The accordion is probably most closely identified with folk music from Eastern Europe and South America, but the young Lithuanian virtuoso Martynas Levickis aims to prove that it can make all kinds of music, everywhere. His debut album on Decca is a riotous ride through a rainbow of styles, all of them artfully tailored and arranged to show off Martynas’s brilliant playing. From Beethoven to Vivaldi, Ennio Morricone to Lady Gaga, he takes the accordion around the world and back and forth across the centuries.
“Yes, I want to change the image of the accordion”, Martynas explains, “but I’m also trying to show all the different possibilities I have as a performer. All the arrangements are brand new and the pieces have never been played this way before. It’s exciting for me to be breaking some rules.” Martynas recently completed his degree at the Royal Academy of Music in London, and has acquired all the knowledge and technical expertise of a professional classical musician, but he sees classical music as just one part of his personal mix. “At some point in my career I want to record an album of modern accordion compositions. But my new album is contemporary music too, just from a different angle.”
In 2010, while he was still studying at the Royal Academy, Martynas won the “Lithuania’s Got Talent” TV show and became a household name in his homeland. He could easily have built a comfortable performing career for himself there, but ever since one of his teachers back home told him he needed to get out of tiny Lithuania and study abroad, Martynas’s horizons have gone global.
When he first began experimenting with the accordion as a three-year-old child he was merely experiencing the sheer instinctive joy of music. “My uncle, who was the main influence behind my musical education, bought that first accordion for me. It was a very small instrument and there wasn’t a lot you could play on it. A few years later I got a huge Russian accordion. I used to play in front of the mirror so I could see the keys and where to put my fingers.”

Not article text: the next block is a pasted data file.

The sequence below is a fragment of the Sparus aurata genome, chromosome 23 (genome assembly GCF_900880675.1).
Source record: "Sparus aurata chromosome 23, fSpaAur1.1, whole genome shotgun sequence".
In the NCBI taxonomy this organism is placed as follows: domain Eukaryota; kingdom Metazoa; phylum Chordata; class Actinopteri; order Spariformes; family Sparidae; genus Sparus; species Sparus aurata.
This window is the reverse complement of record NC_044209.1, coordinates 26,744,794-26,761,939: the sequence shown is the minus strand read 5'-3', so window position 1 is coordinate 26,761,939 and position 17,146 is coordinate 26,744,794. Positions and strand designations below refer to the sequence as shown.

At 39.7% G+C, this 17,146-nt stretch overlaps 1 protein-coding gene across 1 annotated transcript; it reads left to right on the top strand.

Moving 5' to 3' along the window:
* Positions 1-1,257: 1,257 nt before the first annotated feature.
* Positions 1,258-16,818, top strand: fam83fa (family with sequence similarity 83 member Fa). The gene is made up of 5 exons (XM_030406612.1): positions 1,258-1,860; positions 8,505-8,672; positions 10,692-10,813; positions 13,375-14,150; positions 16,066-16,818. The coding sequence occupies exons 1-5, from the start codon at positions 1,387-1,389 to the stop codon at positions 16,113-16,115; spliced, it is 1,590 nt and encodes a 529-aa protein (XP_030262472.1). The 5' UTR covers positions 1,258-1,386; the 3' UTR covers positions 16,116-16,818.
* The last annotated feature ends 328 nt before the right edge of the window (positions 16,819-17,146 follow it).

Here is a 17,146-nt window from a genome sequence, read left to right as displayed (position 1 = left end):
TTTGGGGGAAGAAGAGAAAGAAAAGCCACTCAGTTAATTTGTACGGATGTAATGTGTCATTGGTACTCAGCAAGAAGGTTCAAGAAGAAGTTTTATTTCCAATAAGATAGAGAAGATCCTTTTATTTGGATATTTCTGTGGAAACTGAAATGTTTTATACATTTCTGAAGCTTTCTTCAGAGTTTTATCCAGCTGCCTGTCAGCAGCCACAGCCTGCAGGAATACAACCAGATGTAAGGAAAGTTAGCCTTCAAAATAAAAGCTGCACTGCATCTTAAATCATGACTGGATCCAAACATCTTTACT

Some visiting relatives heard the young Martynas play and recommended a music teacher. At eight, he enrolled in a music school, and when he was 12 his teachers began entering him in competitions. He won awards all over Europe, and advanced steadily to a conservatory. In 2004, he was the first accordionist to be awarded Lithuania’s Queen Morta prize. His prodigious musical talent was becoming his passport to the wider world, and in 2008 Martynas made his fateful move to London. In 2009 he won the 71st American Accordionist Association competition in Memphis, and in 2010 he took second prize at the Gala-Rini International Competition in California. Also that year he won the Coupe Mondiale, literally the accordionists’ World Cup.
It’s onward and upward. Already Martynas has performed at such prestigious venues as the Purcell Room, the Royal Festival Hall and the Wigmore Hall. He has many more dates in his diary for 2013, but for all his success, you can’t take Lithuania out of the boy. “If you want a great weekend away”, he urges, “just go to Vilnius and walk around, because it’s a really nice city.” You may well hear an accordion player too.
mastery of an instrument once dismissed as a squeezeboxThe Times of London
I’ve been listening to a new version of Get Lucky. Daft Punk’s original is pretty good but this summer it’s all about Martynas’s performance of it on YouTube — played on the accordion. Squeezeboxes have never been regarded as the route to mainstream success, but Martynas Levickis (pronounced "Levitskis") is changing that. The "adopted Londoner" (he moved here from his native Lithuania five years ago) had his debut album go straight to No 1 in the classical charts, outselling Katherine Jenkins. And he's only 23. His album includes covers of songs by the likes of Lady Gaga and Katy Perry, belying Martynas's rigorous classical training, but also serious pieces by Bach and Vivaldi.The Standard
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Martynas travels internationally from his home in London - travel costs will be calculated on an individual basis.
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